The material remains of the past can be studied with the help of archaeology. Archaeology is a science that enables to systematically dig the successive layers of old mounds and to form an idea of the material life of the people of the past on the basis of remains found there.

Archaeology is very important to study prehistory i.e. the period before the invention of writing. History is basically based on written material. Although writing was known in India by 2500 BC in the Indus culture, its script has not so far been deciphered.

Thus, though the Harappans knew how to write but the historians have not been able to read it. Their culture is placed in the period called protohistoric phase. The first script to be deciphered was Brahmi which was used in the Ashokan inscriptions and it belongs to the third century BC.

Excavations have brought to light the tools of early humans in India going as back as seven lakh years. The excavated sites belonging to the Harappan period show the layout of the settlements and the form of the houses in which people lived, the type of pottery, tools and implements they used and the kind of cereals they consumed.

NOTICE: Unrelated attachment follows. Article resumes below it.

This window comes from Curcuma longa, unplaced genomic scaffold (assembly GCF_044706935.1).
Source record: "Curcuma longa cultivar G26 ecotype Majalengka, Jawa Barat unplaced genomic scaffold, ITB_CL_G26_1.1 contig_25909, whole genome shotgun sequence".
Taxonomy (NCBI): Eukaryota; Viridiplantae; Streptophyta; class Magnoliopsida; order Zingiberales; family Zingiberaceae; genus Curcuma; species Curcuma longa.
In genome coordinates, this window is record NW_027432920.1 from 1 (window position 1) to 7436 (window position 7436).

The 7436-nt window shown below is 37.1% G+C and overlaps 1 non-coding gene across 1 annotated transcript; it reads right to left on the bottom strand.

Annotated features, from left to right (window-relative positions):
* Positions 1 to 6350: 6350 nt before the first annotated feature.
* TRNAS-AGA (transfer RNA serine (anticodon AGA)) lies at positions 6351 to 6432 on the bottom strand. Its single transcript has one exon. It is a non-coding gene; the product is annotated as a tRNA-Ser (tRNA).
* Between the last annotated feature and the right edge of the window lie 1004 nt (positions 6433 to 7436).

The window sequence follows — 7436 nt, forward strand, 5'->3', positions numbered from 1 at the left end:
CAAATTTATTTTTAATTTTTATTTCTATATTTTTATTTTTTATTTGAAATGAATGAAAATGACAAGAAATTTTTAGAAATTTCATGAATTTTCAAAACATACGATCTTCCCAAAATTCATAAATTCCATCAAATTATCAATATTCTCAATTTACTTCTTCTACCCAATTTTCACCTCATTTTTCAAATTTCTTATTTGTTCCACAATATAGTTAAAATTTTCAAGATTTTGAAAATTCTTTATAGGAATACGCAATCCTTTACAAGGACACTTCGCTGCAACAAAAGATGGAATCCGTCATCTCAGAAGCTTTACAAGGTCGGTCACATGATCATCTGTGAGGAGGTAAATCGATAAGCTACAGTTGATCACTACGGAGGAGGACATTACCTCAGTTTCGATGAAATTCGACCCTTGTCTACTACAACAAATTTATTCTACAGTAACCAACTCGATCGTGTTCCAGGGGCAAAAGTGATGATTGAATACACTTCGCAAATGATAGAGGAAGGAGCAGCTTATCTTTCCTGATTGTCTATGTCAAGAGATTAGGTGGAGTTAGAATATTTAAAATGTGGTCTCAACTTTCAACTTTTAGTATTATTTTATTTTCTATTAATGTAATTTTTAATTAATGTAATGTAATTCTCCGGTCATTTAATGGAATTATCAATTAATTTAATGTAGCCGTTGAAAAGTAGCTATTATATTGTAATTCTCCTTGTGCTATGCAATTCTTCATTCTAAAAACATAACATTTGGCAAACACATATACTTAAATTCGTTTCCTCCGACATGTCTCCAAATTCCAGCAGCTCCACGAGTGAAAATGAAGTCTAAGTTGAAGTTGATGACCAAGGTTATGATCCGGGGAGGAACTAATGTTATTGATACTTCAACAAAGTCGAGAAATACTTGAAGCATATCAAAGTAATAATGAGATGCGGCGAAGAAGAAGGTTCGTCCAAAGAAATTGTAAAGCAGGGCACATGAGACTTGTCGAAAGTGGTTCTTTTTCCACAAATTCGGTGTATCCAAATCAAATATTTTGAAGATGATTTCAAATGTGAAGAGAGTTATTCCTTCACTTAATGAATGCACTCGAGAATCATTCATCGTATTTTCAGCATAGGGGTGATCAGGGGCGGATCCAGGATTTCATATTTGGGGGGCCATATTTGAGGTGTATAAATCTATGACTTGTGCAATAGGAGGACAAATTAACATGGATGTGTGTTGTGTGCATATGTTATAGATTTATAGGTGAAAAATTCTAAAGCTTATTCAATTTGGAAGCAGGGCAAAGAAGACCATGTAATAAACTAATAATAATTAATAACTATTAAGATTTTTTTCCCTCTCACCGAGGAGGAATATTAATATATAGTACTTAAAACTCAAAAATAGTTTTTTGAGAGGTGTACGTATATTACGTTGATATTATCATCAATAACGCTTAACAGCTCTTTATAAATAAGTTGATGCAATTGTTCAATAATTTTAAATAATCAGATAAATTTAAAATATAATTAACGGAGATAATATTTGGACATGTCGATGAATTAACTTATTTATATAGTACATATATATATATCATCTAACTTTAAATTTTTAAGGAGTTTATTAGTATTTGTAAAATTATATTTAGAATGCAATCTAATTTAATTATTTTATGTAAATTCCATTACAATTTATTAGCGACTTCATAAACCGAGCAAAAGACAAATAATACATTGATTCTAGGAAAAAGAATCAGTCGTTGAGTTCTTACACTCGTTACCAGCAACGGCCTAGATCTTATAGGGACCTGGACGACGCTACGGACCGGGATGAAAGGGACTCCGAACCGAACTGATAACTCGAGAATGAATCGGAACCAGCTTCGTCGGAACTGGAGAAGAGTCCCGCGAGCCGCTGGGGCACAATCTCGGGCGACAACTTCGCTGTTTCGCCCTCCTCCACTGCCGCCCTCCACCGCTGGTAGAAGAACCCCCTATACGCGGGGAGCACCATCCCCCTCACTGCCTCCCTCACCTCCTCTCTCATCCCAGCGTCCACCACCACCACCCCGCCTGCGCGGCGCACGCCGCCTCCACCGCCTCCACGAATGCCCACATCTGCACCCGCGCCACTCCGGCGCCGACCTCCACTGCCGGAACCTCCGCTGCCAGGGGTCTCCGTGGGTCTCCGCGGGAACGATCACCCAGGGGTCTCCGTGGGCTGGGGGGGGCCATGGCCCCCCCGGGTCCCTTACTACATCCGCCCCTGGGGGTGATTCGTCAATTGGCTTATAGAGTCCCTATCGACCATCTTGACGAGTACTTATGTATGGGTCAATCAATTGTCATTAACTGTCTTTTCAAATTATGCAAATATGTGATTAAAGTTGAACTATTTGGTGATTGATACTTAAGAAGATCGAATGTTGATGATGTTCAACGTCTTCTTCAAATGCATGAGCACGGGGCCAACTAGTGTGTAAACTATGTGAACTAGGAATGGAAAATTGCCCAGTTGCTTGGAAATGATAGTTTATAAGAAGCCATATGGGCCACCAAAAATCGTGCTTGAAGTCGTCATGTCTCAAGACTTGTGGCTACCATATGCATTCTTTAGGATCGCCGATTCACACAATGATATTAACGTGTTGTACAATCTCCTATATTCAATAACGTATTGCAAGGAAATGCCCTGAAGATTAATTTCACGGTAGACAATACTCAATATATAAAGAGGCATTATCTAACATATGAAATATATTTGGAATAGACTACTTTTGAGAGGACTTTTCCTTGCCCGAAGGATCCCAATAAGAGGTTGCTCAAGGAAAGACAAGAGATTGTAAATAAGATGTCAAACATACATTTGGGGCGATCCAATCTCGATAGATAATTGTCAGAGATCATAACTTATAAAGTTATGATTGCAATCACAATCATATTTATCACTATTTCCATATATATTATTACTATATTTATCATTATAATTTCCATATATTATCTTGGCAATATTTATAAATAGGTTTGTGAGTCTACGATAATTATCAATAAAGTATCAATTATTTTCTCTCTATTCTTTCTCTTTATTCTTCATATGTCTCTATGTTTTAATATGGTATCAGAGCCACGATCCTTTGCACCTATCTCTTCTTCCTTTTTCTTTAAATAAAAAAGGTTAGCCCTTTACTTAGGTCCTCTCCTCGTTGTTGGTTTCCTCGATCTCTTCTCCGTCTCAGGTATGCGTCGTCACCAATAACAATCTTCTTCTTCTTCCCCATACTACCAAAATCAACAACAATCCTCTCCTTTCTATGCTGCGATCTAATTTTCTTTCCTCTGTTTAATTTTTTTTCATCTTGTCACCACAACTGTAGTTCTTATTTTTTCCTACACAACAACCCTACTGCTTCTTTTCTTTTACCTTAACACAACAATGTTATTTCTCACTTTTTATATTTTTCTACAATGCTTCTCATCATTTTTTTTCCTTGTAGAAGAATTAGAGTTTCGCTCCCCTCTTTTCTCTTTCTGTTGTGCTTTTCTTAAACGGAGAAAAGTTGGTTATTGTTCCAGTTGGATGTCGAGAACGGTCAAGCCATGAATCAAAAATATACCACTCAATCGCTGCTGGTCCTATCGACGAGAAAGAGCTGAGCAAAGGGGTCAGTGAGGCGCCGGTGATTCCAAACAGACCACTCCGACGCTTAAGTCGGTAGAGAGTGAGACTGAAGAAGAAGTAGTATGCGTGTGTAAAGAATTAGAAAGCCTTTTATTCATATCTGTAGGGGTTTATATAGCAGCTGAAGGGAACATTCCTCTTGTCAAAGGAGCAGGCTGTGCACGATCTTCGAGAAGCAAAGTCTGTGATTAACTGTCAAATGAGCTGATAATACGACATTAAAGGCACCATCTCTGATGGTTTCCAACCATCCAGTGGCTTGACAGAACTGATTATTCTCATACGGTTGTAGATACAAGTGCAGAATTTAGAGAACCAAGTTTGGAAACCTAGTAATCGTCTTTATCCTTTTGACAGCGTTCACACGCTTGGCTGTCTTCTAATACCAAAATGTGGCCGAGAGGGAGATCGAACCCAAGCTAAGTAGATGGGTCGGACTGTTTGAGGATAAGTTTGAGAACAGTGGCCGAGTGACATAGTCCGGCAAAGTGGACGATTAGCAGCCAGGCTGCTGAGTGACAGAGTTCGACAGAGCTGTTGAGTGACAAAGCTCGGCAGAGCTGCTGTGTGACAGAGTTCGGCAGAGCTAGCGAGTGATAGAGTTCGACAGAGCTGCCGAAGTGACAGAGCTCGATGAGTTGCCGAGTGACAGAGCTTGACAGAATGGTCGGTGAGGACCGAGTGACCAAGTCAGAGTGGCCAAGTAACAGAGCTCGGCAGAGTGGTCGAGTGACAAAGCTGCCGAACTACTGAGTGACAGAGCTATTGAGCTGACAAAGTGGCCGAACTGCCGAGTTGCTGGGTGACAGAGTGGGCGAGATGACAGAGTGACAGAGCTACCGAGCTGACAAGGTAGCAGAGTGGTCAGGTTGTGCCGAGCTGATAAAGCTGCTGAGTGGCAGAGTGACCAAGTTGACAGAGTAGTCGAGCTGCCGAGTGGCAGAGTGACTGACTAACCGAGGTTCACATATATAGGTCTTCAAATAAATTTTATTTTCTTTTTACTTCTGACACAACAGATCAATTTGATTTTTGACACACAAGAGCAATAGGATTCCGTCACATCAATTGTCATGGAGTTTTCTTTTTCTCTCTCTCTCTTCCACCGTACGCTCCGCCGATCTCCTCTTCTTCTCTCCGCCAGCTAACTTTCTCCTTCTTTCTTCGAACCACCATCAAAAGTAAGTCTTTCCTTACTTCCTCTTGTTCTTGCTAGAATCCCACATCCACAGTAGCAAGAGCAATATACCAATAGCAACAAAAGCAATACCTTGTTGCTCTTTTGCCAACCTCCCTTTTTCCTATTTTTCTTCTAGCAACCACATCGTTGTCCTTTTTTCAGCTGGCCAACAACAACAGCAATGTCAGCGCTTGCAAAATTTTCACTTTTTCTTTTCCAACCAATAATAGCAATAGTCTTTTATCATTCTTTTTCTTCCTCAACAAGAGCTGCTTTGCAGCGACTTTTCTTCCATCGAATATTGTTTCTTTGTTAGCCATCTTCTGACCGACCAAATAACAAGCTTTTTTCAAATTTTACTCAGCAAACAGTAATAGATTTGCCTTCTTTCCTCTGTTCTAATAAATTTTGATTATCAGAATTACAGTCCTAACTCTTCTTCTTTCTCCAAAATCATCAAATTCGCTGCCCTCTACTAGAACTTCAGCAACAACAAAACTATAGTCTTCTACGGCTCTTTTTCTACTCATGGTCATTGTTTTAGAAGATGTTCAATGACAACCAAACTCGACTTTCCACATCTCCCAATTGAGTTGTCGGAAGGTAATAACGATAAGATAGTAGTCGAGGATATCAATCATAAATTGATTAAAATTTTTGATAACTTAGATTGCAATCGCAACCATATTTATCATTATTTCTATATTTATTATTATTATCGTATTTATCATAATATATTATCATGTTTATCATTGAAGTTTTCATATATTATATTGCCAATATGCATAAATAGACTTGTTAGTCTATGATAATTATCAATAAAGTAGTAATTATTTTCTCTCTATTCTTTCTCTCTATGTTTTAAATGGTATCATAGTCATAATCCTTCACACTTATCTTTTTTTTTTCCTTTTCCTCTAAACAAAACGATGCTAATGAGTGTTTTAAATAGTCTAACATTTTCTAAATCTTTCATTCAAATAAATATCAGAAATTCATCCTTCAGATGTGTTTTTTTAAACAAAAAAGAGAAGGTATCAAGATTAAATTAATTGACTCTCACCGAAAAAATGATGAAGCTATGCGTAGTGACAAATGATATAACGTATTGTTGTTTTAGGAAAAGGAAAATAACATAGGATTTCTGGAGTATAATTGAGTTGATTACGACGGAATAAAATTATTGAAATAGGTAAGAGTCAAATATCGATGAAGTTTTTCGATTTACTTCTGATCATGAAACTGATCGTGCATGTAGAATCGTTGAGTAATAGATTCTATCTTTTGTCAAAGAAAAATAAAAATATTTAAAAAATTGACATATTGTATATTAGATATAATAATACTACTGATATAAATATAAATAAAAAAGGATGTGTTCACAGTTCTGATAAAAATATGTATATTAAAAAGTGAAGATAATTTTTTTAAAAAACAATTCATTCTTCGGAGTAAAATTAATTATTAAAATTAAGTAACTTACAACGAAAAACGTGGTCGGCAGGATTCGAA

In south India some people were buried along with their tools, weapons, pottery and other belongings under big and heavy stones. These graves are known as megaliths. By digging them we learn about the life of people who lived in the Deccan and south India before the third century BC.

The dates of remains found in excavations are fixed by various methods. The most important of them is the Radiocarbon or Carbon 14 (C14) dating method. Carbon 14 is a radioactive carbon present in all living objects. It decays, like all radioactive substances, at a uniform rate when the object is dead. By measuring the loss of C14 content in an ancient object (wood or bone) its age can be determined.

The history of climate and vegetation is known through an examination of plant residues, and especially through pollen analysis. On this basis it is suggested that agricuture was practised in Kashmir and Rajasthan around 7000 - 6000 BC.

The nature and components of metal artefacts can also be analysed scientifically, and consequently the mines from which metals were obtained are located and stages in the development of metal technology identified. The geological studies provide an idea of the history of soil, rocks etc, where prehistoric man lived. Human history cannot be understood without an idea of the continuing interaction between soils, plants and animal, on one hand, and humans, on the other. Taken together with archaeological remains, geological and biological studies act as important sources for the reconstruction and development of human history.